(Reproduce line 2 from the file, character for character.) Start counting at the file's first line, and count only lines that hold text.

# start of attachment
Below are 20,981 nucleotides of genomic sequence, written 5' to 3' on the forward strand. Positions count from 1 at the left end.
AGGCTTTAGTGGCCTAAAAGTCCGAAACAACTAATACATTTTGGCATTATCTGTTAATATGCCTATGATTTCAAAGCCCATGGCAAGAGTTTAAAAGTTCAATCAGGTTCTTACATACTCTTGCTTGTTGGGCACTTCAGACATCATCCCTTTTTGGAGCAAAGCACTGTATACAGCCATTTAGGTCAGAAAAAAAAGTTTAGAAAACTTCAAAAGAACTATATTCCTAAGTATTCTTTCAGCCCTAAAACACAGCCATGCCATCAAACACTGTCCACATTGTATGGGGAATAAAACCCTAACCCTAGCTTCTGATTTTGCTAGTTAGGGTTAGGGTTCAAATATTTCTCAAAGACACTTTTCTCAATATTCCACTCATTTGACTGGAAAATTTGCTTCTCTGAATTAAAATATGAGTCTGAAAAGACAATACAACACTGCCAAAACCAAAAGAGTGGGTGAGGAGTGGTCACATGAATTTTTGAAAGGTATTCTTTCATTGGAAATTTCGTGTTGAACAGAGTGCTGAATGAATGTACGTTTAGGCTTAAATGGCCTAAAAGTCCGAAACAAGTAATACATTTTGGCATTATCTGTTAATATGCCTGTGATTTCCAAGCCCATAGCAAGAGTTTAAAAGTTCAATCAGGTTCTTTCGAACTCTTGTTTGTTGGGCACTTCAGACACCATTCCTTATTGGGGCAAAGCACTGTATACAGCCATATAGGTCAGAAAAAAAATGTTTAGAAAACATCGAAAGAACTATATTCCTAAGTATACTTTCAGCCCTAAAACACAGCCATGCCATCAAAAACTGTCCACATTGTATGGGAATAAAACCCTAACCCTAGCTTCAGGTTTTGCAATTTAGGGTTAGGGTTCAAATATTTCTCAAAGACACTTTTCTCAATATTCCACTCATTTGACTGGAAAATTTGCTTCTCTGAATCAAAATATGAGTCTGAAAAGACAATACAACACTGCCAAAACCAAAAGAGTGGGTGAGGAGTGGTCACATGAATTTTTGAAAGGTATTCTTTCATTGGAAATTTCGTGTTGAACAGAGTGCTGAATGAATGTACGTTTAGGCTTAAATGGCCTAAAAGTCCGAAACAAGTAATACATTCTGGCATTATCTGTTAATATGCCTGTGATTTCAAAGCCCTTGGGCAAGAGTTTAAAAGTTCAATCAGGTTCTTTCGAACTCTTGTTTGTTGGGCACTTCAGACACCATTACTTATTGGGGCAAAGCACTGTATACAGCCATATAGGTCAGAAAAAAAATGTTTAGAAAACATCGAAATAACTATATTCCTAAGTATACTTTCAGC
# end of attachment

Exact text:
AGGCTTTAGTGGCCTAAAAGTCCGAAACAACTAATACATTTTGGCATTATCTGTTAATATGCCTATGATTTCAAAGCCCATGGCAAGAGTTTAAAAGTTCAATCAGGTTCTTACATACTCTTGCTTGTTGGGCACTTCAGACATCATCCCTTTTTGGAGCAAAGCACTGTATACAGCCATTTAGGTCAGAAAAAAAAGTTTAGAAAACTTCAAAAGAACTATATTCCTAAGTATTCTTTCAGCCCTAAAACACAGCCATGCCATCAAACACTGTCCACATTGTATGGGGAATAAAACCCTAACCCTAGCTTCTGATTTTGCTAGTTAGGGTTAGGGTTCAAATATTTCTCAAAGACACTTTTCTCAATATTCCACTCATTTGACTGGAAAATTTGCTTCTCTGAATTAAAATATGAGTCTGAAAAGACAATACAACACTGCCAAAACCAAAAGAGTGGGTGAGGAGTGGTCACATGAATTTTTGAAAGGTATTCTTTCATTGGAAATTTCGTGTTGAACAGAGTGCTGAATGAATGTACGTTTAGGCTTAAATGGCCTAAAAGTCCGAAACAAGTAATACATTTTGGCATTATCTGTTAATATGCCTGTGATTTCCAAGCCCATAGCAAGAGTTTAAAAGTTCAATCAGGTTCTTTCGAACTCTTGTTTGTTGGGCACTTCAGACACCATTCCTTATTGGGGCAAAGCACTGTATACAGCCATATAGGTCAGAAAAAAAATGTTTAGAAAACATCGAAAGAACTATATTCCTAAGTATACTTTCAGCCCTAAAACACAGCCATGCCATCAAAAACTGTCCACATTGTATGGGAATAAAACCCTAACCCTAGCTTCAGGTTTTGCAATTTAGGGTTAGGGTTCAAATATTTCTCAAAGACACTTTTCTCAATATTCCACTCATTTGACTGGAAAATTTGCTTCTCTGAATCAAAATATGAGTCTGAAAAGACAATACAACACTGCCAAAACCAAAAGAGTGGGTGAGGAGTGGTCACATGAATTTTTGAAAGGTATTCTTTCATTGGAAATTTCGTGTTGAACAGAGTGCTGAATGAATGTACGTTTAGGCTTAAATGGCCTAAAAGTCCGAAACAAGTAATACATTCTGGCATTATCTGTTAATATGCCTGTGATTTCAAAGCCCTTGGGCAAGAGTTTAAAAGTTCAATCAGGTTCTTTCGAACTCTTGTTTGTTGGGCACTTCAGACACCATTACTTATTGGGGCAAAGCACTGTATACAGCCATATAGGTCAGAAAAAAAATGTTTAGAAAACATCGAAATAACTATATTCCTAAGTATACTTTCAGC